Back to the volunteer management cycle.
Revise the way you offer volunteer orientation and training
Volunteers need to have relevant, general information about your organization and specific information about their roles and responsibilities. Orientation and training help your volunteers feel confident and prepared, and can mitigate problems because they know what is expected.
As was the case in revising meeting formats, an information-rich Power Point orientation tool that a volunteer can review at the best time for him/her can ease the pressure of the business climate. A buddy system where a volunteer has the name and phone number of a fellow volunteer to call with questions is also affordable and effective. Written job descriptions with examples are always affordable tools.
Approach supervision and evaluation in a cost-effective way
If you are using virtual versus physical meetings, it makes sense to supervise and evaluate virtually. A regular "check in" e-mail from the chair is time and cost effective; so too is a phone call (the new "black"). Positive feedback and encouragement of volunteers is motivating and a key component of volunteer retention.
Evaluation can be conducted by using online surveys that are very affordable through tools such as SurveyMonkey, Zoomerang and others. The emphasis of your evaluation surveys should be on the degree of volunteer satisfaction and positive volunteer experience. It should extract information on what support is needed.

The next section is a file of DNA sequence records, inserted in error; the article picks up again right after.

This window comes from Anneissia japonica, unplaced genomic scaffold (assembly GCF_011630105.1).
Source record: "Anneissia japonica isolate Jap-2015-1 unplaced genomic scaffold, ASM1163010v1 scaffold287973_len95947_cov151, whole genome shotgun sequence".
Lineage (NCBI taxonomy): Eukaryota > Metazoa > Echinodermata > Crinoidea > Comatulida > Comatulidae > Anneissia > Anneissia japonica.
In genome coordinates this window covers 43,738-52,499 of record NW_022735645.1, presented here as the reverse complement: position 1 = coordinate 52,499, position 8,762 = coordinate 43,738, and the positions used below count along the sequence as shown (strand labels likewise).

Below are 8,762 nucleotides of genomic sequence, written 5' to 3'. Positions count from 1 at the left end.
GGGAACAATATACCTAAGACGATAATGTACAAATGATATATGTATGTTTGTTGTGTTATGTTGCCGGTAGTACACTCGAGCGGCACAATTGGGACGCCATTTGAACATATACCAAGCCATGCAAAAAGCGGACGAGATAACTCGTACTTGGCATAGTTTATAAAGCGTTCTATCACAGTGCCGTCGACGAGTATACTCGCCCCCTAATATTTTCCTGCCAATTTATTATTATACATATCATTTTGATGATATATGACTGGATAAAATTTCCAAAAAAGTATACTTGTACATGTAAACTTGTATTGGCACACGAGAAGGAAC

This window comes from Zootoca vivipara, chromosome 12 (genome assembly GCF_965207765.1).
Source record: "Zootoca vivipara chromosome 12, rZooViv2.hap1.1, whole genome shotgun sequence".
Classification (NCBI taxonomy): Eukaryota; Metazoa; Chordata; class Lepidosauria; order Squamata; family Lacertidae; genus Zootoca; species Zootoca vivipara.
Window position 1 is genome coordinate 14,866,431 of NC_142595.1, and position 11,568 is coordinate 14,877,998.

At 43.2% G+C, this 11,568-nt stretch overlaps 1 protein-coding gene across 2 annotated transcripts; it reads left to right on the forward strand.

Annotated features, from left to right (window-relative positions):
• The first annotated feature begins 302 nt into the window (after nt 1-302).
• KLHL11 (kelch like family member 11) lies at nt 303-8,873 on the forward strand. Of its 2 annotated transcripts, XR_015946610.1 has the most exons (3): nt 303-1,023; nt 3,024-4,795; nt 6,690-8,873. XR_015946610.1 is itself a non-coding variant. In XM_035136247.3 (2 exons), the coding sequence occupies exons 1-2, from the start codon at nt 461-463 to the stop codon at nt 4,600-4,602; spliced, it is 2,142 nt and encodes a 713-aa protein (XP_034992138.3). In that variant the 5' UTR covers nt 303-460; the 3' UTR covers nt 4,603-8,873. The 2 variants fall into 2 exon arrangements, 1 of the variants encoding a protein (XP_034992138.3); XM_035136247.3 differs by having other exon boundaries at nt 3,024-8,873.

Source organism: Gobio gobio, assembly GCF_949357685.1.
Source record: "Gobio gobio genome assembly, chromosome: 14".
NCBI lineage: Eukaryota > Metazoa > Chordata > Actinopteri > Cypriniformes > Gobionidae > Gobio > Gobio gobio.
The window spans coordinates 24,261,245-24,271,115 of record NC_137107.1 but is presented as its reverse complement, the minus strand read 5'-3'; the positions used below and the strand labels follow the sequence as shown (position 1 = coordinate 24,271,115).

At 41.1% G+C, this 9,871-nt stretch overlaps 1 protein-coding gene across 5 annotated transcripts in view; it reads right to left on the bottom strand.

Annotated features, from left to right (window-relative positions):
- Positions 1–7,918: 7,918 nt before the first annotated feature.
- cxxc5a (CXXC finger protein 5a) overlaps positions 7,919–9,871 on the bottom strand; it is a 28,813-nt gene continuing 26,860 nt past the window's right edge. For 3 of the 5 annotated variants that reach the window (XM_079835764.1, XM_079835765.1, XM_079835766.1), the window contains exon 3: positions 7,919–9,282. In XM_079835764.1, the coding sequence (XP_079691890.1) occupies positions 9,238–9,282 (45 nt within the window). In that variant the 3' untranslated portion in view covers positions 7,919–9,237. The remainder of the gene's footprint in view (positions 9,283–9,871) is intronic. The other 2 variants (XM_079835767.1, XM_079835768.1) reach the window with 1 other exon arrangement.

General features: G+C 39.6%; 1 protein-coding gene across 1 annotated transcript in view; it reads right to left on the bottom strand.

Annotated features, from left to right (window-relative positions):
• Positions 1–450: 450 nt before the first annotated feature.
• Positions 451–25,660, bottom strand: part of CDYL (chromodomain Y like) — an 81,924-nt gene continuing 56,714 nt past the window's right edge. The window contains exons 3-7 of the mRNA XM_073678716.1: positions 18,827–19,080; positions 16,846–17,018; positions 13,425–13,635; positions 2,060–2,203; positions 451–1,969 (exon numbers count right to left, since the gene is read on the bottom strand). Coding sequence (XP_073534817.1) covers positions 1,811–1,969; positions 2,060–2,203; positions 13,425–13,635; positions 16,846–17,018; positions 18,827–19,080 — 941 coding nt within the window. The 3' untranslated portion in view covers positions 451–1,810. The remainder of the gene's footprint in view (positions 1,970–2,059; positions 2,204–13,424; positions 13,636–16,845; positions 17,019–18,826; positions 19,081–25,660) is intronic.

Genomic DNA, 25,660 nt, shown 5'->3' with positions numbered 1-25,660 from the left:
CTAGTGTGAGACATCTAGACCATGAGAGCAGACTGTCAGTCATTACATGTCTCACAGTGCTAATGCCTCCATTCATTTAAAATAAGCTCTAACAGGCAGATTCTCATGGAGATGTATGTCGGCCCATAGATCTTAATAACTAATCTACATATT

Being recognized in front of peers is a compelling experience for all volunteers, including those who aspire to earn such recognition. If you need to cut costs for in-person events, remember you have access to the same group via your virtual community.
You can post photos, certificates, an honour roll on your website, or if that is too expensive, send out the same information in an e-blast. Remember that it is extremely important to describe what the volunteer contributed that deserves your organization's thanks and recognition; do not assume readers know what was done.
Map your new volunteer management program plan now
Take the time to sit down and map out your volunteer management critical path; strategic mapping is a popular management tool that you may want to introduce to make the exercise fun. The discipline of a plan increases your chances of success; it follows parallel principles of volunteer management: planning, activity, evaluation and celebration.
The moral of this article is do not allow economic pressure to defeat you. Get creative and use cost-effective technology. Keep the human touch too - make those phone calls and write those personal notes.
Paulette in President of Solution Studio Inc., a consulting practice that serves the not-for-profit association community. Paulette co-authored two manuscripts on risk management & not-for-profit organizations and regularly conducts risk management, strategic planning and board development workshops. She can be reached at 1-877-787-7714 or Paulette@solutionstudioinc.com.